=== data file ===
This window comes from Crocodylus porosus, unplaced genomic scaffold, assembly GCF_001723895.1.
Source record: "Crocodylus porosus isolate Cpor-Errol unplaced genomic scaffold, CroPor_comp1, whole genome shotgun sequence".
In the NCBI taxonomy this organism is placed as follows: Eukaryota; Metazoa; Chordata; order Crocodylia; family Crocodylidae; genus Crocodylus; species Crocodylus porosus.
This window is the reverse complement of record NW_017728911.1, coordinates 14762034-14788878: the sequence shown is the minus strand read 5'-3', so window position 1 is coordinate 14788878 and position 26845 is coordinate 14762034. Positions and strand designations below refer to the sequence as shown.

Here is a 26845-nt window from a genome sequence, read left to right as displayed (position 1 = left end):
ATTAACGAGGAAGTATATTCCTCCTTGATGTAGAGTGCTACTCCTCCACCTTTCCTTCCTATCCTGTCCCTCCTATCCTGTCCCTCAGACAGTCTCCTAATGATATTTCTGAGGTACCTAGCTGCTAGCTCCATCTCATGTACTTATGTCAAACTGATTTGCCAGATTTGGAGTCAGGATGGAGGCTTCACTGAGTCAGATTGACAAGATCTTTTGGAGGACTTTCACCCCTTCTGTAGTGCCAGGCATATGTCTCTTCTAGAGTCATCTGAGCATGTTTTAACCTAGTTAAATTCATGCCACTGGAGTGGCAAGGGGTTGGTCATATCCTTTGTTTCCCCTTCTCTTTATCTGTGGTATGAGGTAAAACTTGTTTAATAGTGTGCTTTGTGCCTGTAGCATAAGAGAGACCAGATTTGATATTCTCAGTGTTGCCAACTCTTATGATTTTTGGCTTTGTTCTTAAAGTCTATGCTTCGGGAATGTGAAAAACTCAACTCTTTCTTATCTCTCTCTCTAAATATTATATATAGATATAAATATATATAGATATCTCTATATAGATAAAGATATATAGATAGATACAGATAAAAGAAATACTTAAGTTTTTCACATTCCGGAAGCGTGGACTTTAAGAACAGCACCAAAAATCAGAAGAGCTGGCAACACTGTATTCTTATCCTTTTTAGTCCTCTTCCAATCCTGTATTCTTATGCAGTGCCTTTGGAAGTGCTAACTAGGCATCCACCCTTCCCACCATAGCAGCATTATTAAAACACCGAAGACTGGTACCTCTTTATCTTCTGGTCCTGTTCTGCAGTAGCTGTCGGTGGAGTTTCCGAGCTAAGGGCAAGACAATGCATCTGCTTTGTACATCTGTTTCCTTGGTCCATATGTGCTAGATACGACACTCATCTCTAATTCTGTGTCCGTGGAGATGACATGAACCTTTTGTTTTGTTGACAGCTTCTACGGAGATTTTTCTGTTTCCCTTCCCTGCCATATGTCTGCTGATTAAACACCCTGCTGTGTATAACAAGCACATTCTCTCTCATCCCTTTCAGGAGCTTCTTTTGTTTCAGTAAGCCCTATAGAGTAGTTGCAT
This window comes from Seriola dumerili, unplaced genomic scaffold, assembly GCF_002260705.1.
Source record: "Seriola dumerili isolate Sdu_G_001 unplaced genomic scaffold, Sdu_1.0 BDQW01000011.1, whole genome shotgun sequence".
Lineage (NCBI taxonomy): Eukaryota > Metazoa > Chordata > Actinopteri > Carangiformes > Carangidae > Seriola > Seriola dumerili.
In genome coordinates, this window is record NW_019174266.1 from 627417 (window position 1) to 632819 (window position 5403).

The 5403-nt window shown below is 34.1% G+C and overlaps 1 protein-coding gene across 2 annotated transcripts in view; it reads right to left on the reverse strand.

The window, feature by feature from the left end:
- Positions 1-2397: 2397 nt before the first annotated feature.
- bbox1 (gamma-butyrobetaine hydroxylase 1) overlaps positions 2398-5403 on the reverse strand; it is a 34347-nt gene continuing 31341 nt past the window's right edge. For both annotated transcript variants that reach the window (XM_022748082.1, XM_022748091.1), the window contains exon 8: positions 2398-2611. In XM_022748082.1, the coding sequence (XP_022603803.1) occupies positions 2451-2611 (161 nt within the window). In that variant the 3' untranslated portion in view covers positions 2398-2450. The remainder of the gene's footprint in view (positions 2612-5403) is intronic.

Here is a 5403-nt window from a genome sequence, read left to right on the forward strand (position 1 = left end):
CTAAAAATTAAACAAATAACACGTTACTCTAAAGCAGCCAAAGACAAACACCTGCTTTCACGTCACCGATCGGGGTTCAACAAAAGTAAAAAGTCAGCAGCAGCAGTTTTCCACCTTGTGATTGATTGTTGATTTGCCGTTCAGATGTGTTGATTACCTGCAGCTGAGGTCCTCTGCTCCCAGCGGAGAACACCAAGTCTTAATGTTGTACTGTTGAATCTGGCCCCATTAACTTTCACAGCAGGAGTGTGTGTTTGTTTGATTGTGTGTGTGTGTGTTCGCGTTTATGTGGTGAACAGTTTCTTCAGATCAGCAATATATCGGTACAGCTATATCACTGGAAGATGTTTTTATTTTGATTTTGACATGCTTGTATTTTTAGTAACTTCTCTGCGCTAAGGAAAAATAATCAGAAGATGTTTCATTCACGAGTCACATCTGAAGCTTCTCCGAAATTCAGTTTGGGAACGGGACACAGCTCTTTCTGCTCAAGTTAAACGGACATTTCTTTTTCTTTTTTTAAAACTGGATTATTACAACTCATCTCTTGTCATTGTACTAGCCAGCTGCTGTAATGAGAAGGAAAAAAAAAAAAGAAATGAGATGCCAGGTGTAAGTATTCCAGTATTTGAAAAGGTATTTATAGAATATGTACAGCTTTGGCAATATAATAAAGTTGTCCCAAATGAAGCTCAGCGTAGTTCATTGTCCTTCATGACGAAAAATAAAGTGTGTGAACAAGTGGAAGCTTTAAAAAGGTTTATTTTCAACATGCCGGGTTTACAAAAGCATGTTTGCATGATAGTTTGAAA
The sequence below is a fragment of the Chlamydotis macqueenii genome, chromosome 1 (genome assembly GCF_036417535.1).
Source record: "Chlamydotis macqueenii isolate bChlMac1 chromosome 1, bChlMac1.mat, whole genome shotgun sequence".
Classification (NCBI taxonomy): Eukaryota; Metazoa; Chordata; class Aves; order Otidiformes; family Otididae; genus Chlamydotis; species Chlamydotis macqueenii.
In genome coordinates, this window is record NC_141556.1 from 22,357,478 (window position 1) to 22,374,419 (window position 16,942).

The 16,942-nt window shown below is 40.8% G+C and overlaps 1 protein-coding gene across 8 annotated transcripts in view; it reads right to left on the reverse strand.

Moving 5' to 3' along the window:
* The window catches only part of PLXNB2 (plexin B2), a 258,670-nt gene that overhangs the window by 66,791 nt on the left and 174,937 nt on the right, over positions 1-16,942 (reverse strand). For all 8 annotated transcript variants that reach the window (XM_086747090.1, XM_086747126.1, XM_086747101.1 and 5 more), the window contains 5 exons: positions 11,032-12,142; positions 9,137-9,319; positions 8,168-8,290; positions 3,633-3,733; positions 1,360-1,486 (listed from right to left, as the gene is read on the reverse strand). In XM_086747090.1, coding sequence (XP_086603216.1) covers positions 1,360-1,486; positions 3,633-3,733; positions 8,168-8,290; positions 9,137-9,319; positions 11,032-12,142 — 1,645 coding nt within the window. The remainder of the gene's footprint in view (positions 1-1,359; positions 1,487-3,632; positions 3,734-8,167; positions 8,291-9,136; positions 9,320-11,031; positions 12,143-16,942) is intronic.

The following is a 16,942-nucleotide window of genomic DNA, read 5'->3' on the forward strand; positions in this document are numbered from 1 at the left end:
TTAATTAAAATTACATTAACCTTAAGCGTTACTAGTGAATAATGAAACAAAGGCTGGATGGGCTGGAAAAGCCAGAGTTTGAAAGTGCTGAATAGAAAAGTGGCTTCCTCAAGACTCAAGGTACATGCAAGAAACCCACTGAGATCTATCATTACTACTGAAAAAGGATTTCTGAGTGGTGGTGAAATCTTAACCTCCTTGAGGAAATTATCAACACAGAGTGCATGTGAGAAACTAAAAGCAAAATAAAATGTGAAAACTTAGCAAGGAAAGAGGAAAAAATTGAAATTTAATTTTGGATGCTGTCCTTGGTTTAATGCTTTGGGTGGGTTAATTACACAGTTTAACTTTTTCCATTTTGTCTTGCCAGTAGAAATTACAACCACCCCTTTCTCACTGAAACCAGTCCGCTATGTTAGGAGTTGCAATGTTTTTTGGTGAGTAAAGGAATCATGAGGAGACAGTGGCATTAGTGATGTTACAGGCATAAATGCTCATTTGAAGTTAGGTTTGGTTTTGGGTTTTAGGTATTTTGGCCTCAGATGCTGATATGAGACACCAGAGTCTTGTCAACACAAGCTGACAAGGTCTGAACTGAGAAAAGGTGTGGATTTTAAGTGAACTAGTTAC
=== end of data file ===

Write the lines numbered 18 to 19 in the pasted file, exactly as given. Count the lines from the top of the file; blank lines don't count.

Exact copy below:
Source record: "Chlamydotis macqueenii isolate bChlMac1 chromosome 1, bChlMac1.mat, whole genome shotgun sequence".
Classification (NCBI taxonomy): Eukaryota; Metazoa; Chordata; class Aves; order Otidiformes; family Otididae; genus Chlamydotis; species Chlamydotis macqueenii.